Cameron Douglas opens up to HL about life with anxiety, the importance of therapy, and how he protects his mental health in our EXCLUSIVE interview.
When it comes to managing his anxiety, Cameron Douglas credits opening up to others about his mental health struggles and embracing being “vulnerable” for his success. “For a long time, I didn’t even know what that actually meant,” The Runner actor, 42, said in an EXCLUSIVE interview with HollywoodLife, while also discussing his work with Movember Family Man, a free online program that equips fathers with the tools to tackle common parenting problems.
“It’s been hard for me to be vulnerable,” Cameron admitted. “I’ve always had a problem opening up to people about things that I’m dealing with, whether it be my family or my best friends. The idea of actually being vulnerable — I didn’t quite understand how to access that in myself. That’s actually something I’ve been working a lot on lately.”
Cameron, the son of actor Michael Douglas, was arrested several times for drug possession, spent seven years in prison, and two years in a halfway house. Years later, Cameron has been open with the public about his struggles with addiction and anxiety. But it wasn’t always that way. When it came to his family, Cameron kept his feelings bottled up. Not anymore.
“They say it’s the key to lasting happiness and contentment is just opening yourself up to who you really are,” Cameron told us. “Mental health is a part of that. Anxiety is something I’ve struggled with for a long time. For Movember to allow this conversation to happen amongst men, fathers, just kind of takes the stigma off of it a little bit.”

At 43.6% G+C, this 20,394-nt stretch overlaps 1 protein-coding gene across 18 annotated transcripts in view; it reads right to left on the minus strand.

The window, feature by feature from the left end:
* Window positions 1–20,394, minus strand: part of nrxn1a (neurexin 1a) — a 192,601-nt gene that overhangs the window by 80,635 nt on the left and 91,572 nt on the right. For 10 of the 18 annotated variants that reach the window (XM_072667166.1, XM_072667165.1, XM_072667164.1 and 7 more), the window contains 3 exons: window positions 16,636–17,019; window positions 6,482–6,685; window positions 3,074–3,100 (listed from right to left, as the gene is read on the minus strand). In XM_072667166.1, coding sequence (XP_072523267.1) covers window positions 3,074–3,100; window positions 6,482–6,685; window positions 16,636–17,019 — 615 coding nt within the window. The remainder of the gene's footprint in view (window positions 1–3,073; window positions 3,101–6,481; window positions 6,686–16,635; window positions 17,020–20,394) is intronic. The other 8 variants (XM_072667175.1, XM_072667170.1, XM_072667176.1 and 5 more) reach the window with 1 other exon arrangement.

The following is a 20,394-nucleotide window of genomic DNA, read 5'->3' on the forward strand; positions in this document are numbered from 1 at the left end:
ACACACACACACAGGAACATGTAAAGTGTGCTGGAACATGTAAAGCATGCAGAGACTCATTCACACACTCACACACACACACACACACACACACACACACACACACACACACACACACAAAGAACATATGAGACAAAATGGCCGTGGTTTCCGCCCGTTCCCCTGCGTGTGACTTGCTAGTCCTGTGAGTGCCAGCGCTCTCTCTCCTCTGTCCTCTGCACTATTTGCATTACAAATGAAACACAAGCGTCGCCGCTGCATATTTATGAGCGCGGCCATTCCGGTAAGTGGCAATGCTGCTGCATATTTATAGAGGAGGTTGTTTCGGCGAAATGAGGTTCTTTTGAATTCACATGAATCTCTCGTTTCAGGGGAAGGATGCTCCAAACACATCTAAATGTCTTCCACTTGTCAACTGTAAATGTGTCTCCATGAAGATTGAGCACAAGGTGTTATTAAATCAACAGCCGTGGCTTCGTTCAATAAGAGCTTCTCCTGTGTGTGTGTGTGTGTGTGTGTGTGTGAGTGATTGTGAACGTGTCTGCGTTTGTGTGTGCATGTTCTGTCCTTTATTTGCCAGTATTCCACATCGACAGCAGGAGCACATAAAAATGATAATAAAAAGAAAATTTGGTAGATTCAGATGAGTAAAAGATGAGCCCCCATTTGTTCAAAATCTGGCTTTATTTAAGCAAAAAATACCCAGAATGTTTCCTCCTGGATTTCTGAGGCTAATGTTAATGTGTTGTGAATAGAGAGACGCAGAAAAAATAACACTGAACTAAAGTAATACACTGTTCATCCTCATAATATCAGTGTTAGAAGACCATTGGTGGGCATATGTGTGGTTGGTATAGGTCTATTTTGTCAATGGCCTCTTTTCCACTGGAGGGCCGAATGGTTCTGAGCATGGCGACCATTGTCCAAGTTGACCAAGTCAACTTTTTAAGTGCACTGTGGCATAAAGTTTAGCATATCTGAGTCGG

Cameron credits therapy for helping him take care of his mental health. It’s something he wished he had done earlier, and cannot stress enough how much it’s helped him. “I feel like had I been more open to it as a teenager, I would’ve probably avoided some of the hardships that I had to go through,” he explained. “It was one of those things that was offered to me multiple times as a teenager, as a young man, but I never really bought into it.”
He thought that venting to friends about his issues was enough. Why see a therapist? But he found that he wasn’t opening up to his friends, either. “I would have trouble talking to my friends about anything I was talking to with my therapist anyways, so I found it to be really helpful,” he said. “It’s a tool that I’ve been utilizing ever since. It’s helpful to open up, I guess is what I’m trying to say. It’s not that there’s some sort of ad campaign behind this or a therapy union.”
Along with therapy, Cameron shared that sticking to a four-point routine helps him stay on track with his goals and on top of his mental health: “One [point] would be physical health. One would be mental and emotional health. One would be spirituality and the other would be family and close friends. If I’m hitting on those 4 points, it seems to be working pretty well for me.”
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